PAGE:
Thursday, September 14, 2000

Love letters


The Gipper and Nancy Poo Pants

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        I didn't really need to know that the 40th president of the United States and leader of the free world called his wife “Nancy Poo Pants” in private.

        And even though Nancy Reagan herself has reported this (here's one that can't be blamed on the media), I can't help wondering if the Big Guy wouldn't have voted to keep the information private.

        Or this:

        “Do you know that when you sleep you curl your fists up under your chin and many mornings when it is barely dawn I lie facing you and looking at you until I finally have to touch you ever so lightly so you won't wake up — but touch you I must or I'll burst?”
       

The "Luv Guv'
        I Love You, Ronnie: The Letters of Ronald Reagan to Nancy Reagan appearedin bookstores this week. The former first lady says she kept her husband's notes, cards and letters starting in 1950 and had intended to donate them to the Ronald Reagan Library.

        “And yet as I read them once again,” Mrs. Reagan writes, “fishing around in the shopping bag I kept them in and pulling them out one after another, remembering and enjoying Ronnie's humor and style, his presence and his love, I was struck by how much they said about him — not just as a president, but as a man.”

        Most of us are willing — even eager — to believe our first couples are happily married. We used to just take this on faith. But not lately.

        Jay Leno cracked, “Now, Hillary Clinton — she is planning a similar book of Clinton's love notes. In fact, she's collected over 100 from 30 different women.”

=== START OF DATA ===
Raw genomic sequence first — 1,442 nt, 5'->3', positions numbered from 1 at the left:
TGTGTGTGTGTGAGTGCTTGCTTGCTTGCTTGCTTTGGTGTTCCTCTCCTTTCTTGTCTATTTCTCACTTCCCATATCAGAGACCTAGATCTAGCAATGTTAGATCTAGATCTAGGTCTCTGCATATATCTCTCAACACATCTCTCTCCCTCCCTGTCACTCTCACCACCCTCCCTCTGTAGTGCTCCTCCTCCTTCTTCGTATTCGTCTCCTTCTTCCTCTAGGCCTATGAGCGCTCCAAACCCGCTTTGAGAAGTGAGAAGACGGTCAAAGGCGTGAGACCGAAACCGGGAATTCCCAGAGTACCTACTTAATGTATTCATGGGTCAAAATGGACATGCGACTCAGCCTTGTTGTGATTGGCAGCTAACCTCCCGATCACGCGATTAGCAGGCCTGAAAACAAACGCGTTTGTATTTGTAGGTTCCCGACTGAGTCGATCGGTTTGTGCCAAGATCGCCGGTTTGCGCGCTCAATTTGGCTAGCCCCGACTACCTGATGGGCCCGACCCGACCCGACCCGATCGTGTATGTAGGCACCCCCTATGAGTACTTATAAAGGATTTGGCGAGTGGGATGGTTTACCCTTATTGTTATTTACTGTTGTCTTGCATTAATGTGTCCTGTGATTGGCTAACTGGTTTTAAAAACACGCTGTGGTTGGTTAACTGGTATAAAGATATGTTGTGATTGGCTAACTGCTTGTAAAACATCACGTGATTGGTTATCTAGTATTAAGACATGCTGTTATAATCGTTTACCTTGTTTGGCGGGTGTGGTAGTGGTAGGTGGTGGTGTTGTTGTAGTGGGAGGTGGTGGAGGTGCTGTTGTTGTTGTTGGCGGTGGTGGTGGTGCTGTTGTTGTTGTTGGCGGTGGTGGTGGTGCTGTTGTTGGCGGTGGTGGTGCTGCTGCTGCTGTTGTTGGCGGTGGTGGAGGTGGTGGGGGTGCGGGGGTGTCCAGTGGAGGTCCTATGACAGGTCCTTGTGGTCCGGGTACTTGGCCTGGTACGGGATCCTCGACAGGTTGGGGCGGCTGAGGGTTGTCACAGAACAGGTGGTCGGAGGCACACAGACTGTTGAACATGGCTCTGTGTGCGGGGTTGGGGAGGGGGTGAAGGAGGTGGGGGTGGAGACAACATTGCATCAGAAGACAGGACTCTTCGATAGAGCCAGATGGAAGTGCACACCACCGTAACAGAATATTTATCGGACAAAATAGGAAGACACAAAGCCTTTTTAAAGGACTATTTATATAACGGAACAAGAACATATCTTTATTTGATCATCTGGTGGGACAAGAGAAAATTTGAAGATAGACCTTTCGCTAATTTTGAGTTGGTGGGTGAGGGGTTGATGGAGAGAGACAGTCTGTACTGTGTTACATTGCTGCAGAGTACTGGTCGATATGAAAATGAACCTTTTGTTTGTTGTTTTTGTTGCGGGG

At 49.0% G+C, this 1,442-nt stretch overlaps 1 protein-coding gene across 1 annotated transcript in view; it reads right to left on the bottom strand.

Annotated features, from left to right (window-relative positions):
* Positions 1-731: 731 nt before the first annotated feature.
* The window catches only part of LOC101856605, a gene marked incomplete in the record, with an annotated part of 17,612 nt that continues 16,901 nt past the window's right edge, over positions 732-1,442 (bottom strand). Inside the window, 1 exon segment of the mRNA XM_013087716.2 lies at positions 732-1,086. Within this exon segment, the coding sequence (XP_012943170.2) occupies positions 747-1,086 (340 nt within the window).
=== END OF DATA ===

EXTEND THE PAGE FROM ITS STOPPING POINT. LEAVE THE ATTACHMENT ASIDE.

The Reagan book is corny. Sentimental. Personal. The self-described “Luv Guv” tells his wife “I can never get enough of kissing you.” Publicly he called himself “the most married man in America.”

        Apparently he was telling the truth. And he wasn't even under oath.
       

Unscripted
        No cameras. No speech writers. And no ghostwriters. This includes President Reagan's gracious public farewell.

        “Ronnie wrote the Alzheimer's letter at a table in the library and gave it to me to read before it was released. I was surprised when people later asked who had drafted the letter, because it seemed so clear to me that they were his words, that it was his natural way of writing,” Mrs. Reagan writes.

        Royalties from the book (Random House, $24.94, 189 pages) will be donated to the Alzheimer's Foundation and the Ronald Reagan Presidential Foundation for the Ronald Reagan Library and Museum.

        Sales around here are relatively brisk.

        “We've just put it out and have sold 10 copies already,” says Richard Bowen of Joseph-Beth Booksellers in Norwood. “We anticipate it will sell very well.”

        Zack Calla-Stier of Barnes & Noble in Hyde Park says, “We're impressed with its first week of sales.”

        At the Springdale Borders, Mark Neack reports a slow start, “but I think it's bound to pick up during the holidays.” A nice gift for the Republican in your life. Or for the cynic.

        George W. Bush smiles and waves to an audience while calling a reporter in that audience an unprintable name. The Gores share an uncomfortably intimate public kiss. And the country wonders if it's real.

        So I thought at first I probably didn't need to know what a president had to say when he didn't know the world would be listening.

        Maybe I was wrong.

       E-mail Laura at lpulfer@enquirer.com or call 768-8393.

       



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